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    1646 School of Jan Brueghel the Younger Oil Painting

    Appraised Value:

    $30,000 - $50,000

    Appraised on: June 6, 2009

    Appraised in: Atlantic City, New Jersey

    Appraised by: Alan Fausel

    Category: Paintings & Drawings

    Episode Info: Atlantic City, Hour 1 (#1404)

    Originally Aired: January 25, 2010

    slideshow IMAGE: 1 of 1  

    More Like This:

    Form: Painting
    Material: Oil, Artist's Board
    Period / Style: 17th Century
    Value Range: $30,000 - $50,000

    Related Links:

    Article: Who Was "FVO"?
    Paintings expert Alan Fausel tries to solve an Old Master mystery.

    Understanding Our Appraisals
    Useful tips to keep in mind when watching ANTIQUES ROADSHOW

    Comment

    Appraisal Video: (-1:17:43)

    appraiser

    Appraised By:

    Alan Fausel
    Paintings & Drawings
    Vice President Director of Fine Arts
    Bonhams

    Appraisal Transcript:
    GUEST: My mom had it hanging in our living room when I was young. I really always liked the painting, and so she gave it to me several years ago. I've done a little bit of research online about the painting, and it seems to be of the period of a Renaissance landscape. I, you know, was never able to determine the artist. There doesn't appear to be a signature on it.

    APPRAISER: What you have is an Old Master painting. Not necessarily a Renaissance painting, but something we call Old Master, a painting that's done before 1800. This painting was probably done around 1600s, a little after the Italian Renaissance.

    GUEST: Okay.

    APPRAISER: I know you thought it might be a Renaissance painting, but it's a little later than that.

    GUEST: Okay.

    APPRAISER: Now, with Old Master paintings, there are a lot of unknowns. But let's go through those things we do know about it. The subject matter is Orpheus. And Orpheus is a famous figure in Greek mythology who was known for his music and his poetry. He was so good that he was known to charm the animals out of the forest.

    GUEST: Ah.

    APPRAISER: And you see Orpheus here playing at his lyre, surrounded by these dogs and cats. And then what it does is it gives the artist the opportunity to really go off on a tangent, really show some exotic animals. And so we see over here this pair of leopards, you know, which you wouldn't find in Europe. And then you also see swans and ducks and geese, horses. And finally over here you even see what they'd have thought were camels. They didn't see many camels in those days, but that's their impression of a camel.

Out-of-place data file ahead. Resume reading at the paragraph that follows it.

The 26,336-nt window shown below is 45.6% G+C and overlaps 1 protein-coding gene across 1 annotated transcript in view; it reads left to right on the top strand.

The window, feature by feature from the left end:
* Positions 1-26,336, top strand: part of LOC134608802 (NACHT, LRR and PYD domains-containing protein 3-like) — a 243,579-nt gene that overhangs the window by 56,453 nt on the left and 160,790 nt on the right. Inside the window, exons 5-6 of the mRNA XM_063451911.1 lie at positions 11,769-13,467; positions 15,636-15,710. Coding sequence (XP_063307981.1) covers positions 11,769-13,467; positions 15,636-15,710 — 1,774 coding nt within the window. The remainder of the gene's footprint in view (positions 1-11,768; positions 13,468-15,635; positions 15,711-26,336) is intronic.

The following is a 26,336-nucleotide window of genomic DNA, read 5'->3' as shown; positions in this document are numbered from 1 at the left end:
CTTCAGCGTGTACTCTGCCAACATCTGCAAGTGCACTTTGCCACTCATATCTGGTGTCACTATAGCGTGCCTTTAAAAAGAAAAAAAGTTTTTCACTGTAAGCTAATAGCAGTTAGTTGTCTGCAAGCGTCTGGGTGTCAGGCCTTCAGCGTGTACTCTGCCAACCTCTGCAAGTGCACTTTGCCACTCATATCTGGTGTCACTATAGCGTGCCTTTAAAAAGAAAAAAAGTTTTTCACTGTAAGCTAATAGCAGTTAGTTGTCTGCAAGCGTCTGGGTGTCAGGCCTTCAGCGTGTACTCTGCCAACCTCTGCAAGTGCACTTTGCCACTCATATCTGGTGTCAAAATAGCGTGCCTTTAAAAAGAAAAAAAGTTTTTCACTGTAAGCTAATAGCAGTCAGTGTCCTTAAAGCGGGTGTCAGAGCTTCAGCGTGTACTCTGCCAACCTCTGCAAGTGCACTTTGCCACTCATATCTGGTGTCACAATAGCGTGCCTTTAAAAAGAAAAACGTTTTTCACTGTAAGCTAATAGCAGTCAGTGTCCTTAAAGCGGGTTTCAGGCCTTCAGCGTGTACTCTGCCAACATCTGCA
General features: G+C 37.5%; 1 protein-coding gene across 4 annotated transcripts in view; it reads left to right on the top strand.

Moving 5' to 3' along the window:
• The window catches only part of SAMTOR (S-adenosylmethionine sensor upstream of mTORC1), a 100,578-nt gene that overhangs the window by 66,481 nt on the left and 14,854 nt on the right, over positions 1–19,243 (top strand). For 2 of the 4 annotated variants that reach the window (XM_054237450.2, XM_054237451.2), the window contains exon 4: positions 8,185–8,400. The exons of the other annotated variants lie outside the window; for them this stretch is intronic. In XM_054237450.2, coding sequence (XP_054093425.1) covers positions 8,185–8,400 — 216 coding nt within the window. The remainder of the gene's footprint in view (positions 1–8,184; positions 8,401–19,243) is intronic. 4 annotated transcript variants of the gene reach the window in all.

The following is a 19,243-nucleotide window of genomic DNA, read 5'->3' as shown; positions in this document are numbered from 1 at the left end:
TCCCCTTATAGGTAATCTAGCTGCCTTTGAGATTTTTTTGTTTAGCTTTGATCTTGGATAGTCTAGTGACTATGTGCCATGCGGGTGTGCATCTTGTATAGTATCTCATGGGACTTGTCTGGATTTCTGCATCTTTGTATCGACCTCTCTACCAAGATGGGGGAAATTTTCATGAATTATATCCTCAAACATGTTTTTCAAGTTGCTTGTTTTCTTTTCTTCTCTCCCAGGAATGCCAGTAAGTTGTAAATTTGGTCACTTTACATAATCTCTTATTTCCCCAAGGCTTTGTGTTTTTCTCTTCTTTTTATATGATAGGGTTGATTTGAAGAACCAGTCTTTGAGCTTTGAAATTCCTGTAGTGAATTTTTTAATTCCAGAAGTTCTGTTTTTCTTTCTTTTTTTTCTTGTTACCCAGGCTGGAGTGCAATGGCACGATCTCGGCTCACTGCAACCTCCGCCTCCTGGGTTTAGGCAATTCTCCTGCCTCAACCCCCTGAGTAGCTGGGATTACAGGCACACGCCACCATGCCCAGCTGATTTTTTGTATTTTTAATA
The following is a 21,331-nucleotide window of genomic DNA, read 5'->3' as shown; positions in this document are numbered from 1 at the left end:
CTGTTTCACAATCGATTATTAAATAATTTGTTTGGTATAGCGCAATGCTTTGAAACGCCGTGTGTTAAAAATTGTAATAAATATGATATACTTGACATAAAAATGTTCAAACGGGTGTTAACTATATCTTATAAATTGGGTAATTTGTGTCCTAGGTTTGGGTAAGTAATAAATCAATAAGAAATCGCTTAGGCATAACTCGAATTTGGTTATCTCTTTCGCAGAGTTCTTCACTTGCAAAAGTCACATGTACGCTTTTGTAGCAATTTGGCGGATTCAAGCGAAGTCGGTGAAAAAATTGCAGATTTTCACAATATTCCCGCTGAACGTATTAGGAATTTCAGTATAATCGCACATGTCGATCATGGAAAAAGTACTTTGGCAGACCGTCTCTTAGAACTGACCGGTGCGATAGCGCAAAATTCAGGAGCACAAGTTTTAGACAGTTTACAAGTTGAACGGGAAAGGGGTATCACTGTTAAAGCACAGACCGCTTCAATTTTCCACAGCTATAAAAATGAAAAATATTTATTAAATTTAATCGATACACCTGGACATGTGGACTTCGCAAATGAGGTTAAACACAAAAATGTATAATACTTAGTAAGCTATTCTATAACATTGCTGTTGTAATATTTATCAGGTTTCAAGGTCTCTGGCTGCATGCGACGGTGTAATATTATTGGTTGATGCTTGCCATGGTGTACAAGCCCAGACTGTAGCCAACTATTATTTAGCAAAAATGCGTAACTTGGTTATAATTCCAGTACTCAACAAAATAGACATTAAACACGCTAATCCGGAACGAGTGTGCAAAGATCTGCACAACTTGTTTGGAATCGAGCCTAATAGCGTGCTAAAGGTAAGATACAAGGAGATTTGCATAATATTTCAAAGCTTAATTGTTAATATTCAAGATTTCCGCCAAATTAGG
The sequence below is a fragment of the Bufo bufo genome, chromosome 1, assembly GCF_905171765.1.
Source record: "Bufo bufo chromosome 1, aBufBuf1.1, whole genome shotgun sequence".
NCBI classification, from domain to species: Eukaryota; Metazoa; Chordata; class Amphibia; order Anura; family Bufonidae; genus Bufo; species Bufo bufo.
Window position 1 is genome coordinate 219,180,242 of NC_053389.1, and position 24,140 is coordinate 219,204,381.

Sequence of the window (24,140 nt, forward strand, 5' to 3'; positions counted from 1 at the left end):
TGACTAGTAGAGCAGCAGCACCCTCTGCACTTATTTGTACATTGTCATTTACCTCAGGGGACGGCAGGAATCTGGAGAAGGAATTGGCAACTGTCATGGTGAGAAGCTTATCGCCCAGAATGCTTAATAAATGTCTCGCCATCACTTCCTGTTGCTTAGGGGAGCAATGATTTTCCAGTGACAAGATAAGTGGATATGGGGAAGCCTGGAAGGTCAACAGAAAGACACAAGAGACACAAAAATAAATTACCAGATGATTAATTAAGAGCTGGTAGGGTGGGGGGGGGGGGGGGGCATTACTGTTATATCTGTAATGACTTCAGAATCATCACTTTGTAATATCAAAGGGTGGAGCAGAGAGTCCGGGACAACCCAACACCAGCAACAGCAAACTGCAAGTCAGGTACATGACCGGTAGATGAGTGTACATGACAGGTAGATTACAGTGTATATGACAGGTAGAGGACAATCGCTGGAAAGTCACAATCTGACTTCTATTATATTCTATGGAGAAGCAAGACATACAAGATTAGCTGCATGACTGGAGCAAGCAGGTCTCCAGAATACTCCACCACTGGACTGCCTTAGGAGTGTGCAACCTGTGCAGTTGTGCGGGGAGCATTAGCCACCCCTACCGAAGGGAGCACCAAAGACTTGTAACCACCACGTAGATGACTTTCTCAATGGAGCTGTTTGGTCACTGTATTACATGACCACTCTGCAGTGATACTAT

GUEST: Right.

    APPRAISER: You mentioned that she had it refurbished.

    GUEST: Mm-hmm.

    APPRAISER: And one of the things about this is it is on panel. And wood tends to crack and curve, and over the years it has done that. You see these cracks. And they were restored, and the painting was flattened out, but the cracks and the restoration have turned color a little bit, and need to be redone. It'll help increase the value. Also it will help preserve the painting from any further damage.

    GUEST: Mm-hmm.

    APPRAISER: Now, one of the things about Old Masters is you aren't always sure who did them. In the 19th century, most people signed these things, and we all know who did them, the history is there. But with Old Masters, the history sometimes gets lost. And sometimes we don't know. And so we say words like "attributed to," or "manner of" or "school of." Well, this painting here, we think it's in the school of Jan Brueghel the Younger, who was known for doing these types of animals.

    GUEST: Okay.

    APPRAISER: Now, a surprise came up. Down in here we found initials of "FVO." And it's dated 1646. And FVO, we aren't sure who it is. We could probably find out and that would add to the value of the painting. With those unknowns in the air, as an auctioneer we'd probably put it in, like I say, school of Jan Brueghel the Younger, and have an estimate of $30,000 to $50,000.

    GUEST: Okay, terrific.

    APPRAISER: If we were able to find out more about that, and find the artist, have time to find some documentary evidence, and who might have really painted it, it could be worth more, maybe about $60,000 to $80,000.

    GUEST: Okay, terrific.




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